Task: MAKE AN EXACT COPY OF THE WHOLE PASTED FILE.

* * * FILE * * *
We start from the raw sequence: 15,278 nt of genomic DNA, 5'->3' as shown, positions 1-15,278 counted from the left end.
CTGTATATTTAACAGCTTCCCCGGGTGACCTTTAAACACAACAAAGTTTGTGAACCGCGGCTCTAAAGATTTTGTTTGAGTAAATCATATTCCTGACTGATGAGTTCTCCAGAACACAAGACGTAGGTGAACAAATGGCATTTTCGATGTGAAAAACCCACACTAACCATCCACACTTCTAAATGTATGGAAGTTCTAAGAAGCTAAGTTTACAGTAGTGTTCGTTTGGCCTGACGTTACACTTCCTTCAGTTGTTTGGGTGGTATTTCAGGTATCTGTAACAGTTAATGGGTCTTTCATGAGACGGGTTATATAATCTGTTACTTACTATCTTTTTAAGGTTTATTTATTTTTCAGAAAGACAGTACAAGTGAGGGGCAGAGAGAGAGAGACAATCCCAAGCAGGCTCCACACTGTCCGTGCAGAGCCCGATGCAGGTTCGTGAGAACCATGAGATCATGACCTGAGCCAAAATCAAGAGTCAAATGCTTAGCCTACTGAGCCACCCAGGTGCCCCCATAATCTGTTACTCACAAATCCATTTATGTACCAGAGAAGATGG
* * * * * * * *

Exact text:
We start from the raw sequence: 15,278 nt of genomic DNA, 5'->3' as shown, positions 1-15,278 counted from the left end.
CTGTATATTTAACAGCTTCCCCGGGTGACCTTTAAACACAACAAAGTTTGTGAACCGCGGCTCTAAAGATTTTGTTTGAGTAAATCATATTCCTGACTGATGAGTTCTCCAGAACACAAGACGTAGGTGAACAAATGGCATTTTCGATGTGAAAAACCCACACTAACCATCCACACTTCTAAATGTATGGAAGTTCTAAGAAGCTAAGTTTACAGTAGTGTTCGTTTGGCCTGACGTTACACTTCCTTCAGTTGTTTGGGTGGTATTTCAGGTATCTGTAACAGTTAATGGGTCTTTCATGAGACGGGTTATATAATCTGTTACTTACTATCTTTTTAAGGTTTATTTATTTTTCAGAAAGACAGTACAAGTGAGGGGCAGAGAGAGAGAGACAATCCCAAGCAGGCTCCACACTGTCCGTGCAGAGCCCGATGCAGGTTCGTGAGAACCATGAGATCATGACCTGAGCCAAAATCAAGAGTCAAATGCTTAGCCTACTGAGCCACCCAGGTGCCCCCATAATCTGTTACTCACAAATCCATTTATGTACCAGAGAAGATGG